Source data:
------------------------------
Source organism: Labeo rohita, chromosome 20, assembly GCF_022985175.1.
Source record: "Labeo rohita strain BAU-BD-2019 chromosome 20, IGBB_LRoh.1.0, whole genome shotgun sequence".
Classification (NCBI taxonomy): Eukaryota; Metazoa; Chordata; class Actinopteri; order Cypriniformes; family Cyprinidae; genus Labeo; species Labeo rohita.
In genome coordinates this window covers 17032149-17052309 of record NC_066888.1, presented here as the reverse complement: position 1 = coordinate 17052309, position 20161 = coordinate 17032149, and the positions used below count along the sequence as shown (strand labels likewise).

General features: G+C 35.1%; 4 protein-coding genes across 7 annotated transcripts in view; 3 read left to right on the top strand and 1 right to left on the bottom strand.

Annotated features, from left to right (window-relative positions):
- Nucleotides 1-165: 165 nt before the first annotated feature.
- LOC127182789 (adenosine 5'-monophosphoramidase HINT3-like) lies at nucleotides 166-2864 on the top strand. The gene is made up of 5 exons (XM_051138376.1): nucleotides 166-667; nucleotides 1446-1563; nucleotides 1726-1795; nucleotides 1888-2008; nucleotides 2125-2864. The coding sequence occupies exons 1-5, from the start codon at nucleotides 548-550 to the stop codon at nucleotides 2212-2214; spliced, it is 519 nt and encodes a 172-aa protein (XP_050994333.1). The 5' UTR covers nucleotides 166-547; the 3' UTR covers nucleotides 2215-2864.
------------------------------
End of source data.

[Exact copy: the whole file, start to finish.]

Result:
Source organism: Labeo rohita, chromosome 20, assembly GCF_022985175.1.
Source record: "Labeo rohita strain BAU-BD-2019 chromosome 20, IGBB_LRoh.1.0, whole genome shotgun sequence".
Classification (NCBI taxonomy): Eukaryota; Metazoa; Chordata; class Actinopteri; order Cypriniformes; family Cyprinidae; genus Labeo; species Labeo rohita.
In genome coordinates this window covers 17032149-17052309 of record NC_066888.1, presented here as the reverse complement: position 1 = coordinate 17052309, position 20161 = coordinate 17032149, and the positions used below count along the sequence as shown (strand labels likewise).

General features: G+C 35.1%; 4 protein-coding genes across 7 annotated transcripts in view; 3 read left to right on the top strand and 1 right to left on the bottom strand.

Annotated features, from left to right (window-relative positions):
- Nucleotides 1-165: 165 nt before the first annotated feature.
- LOC127182789 (adenosine 5'-monophosphoramidase HINT3-like) lies at nucleotides 166-2864 on the top strand. The gene is made up of 5 exons (XM_051138376.1): nucleotides 166-667; nucleotides 1446-1563; nucleotides 1726-1795; nucleotides 1888-2008; nucleotides 2125-2864. The coding sequence occupies exons 1-5, from the start codon at nucleotides 548-550 to the stop codon at nucleotides 2212-2214; spliced, it is 519 nt and encodes a 172-aa protein (XP_050994333.1). The 5' UTR covers nucleotides 166-547; the 3' UTR covers nucleotides 2215-2864.